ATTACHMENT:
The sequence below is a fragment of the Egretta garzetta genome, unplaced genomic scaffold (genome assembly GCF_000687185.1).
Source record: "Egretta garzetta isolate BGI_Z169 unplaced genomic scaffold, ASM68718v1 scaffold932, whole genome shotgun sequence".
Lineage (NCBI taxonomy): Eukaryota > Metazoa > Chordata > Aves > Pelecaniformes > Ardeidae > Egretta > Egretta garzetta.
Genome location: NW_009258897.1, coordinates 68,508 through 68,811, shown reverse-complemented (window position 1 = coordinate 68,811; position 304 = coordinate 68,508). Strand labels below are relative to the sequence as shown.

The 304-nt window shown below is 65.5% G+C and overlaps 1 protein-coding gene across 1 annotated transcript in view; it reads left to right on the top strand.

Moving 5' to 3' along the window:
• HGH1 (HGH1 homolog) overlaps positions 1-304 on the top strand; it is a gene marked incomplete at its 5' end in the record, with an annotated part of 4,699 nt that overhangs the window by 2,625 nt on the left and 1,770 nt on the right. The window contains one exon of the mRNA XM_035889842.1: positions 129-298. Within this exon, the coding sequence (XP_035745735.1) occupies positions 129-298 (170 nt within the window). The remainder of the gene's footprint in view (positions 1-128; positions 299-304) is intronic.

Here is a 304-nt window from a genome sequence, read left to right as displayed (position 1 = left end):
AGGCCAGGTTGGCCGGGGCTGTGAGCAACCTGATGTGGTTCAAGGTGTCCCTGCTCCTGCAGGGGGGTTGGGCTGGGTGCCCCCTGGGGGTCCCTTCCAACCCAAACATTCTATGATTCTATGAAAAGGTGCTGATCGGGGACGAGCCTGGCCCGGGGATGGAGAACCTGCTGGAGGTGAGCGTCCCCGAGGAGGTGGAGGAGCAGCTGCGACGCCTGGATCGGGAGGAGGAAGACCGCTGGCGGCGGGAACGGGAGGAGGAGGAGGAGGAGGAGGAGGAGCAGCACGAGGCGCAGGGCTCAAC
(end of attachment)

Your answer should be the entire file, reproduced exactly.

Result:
The sequence below is a fragment of the Egretta garzetta genome, unplaced genomic scaffold (genome assembly GCF_000687185.1).
Source record: "Egretta garzetta isolate BGI_Z169 unplaced genomic scaffold, ASM68718v1 scaffold932, whole genome shotgun sequence".
Lineage (NCBI taxonomy): Eukaryota > Metazoa > Chordata > Aves > Pelecaniformes > Ardeidae > Egretta > Egretta garzetta.
Genome location: NW_009258897.1, coordinates 68,508 through 68,811, shown reverse-complemented (window position 1 = coordinate 68,811; position 304 = coordinate 68,508). Strand labels below are relative to the sequence as shown.

The 304-nt window shown below is 65.5% G+C and overlaps 1 protein-coding gene across 1 annotated transcript in view; it reads left to right on the top strand.

Moving 5' to 3' along the window:
• HGH1 (HGH1 homolog) overlaps positions 1-304 on the top strand; it is a gene marked incomplete at its 5' end in the record, with an annotated part of 4,699 nt that overhangs the window by 2,625 nt on the left and 1,770 nt on the right. The window contains one exon of the mRNA XM_035889842.1: positions 129-298. Within this exon, the coding sequence (XP_035745735.1) occupies positions 129-298 (170 nt within the window). The remainder of the gene's footprint in view (positions 1-128; positions 299-304) is intronic.

Here is a 304-nt window from a genome sequence, read left to right as displayed (position 1 = left end):
AGGCCAGGTTGGCCGGGGCTGTGAGCAACCTGATGTGGTTCAAGGTGTCCCTGCTCCTGCAGGGGGGTTGGGCTGGGTGCCCCCTGGGGGTCCCTTCCAACCCAAACATTCTATGATTCTATGAAAAGGTGCTGATCGGGGACGAGCCTGGCCCGGGGATGGAGAACCTGCTGGAGGTGAGCGTCCCCGAGGAGGTGGAGGAGCAGCTGCGACGCCTGGATCGGGAGGAGGAAGACCGCTGGCGGCGGGAACGGGAGGAGGAGGAGGAGGAGGAGGAGGAGCAGCACGAGGCGCAGGGCTCAAC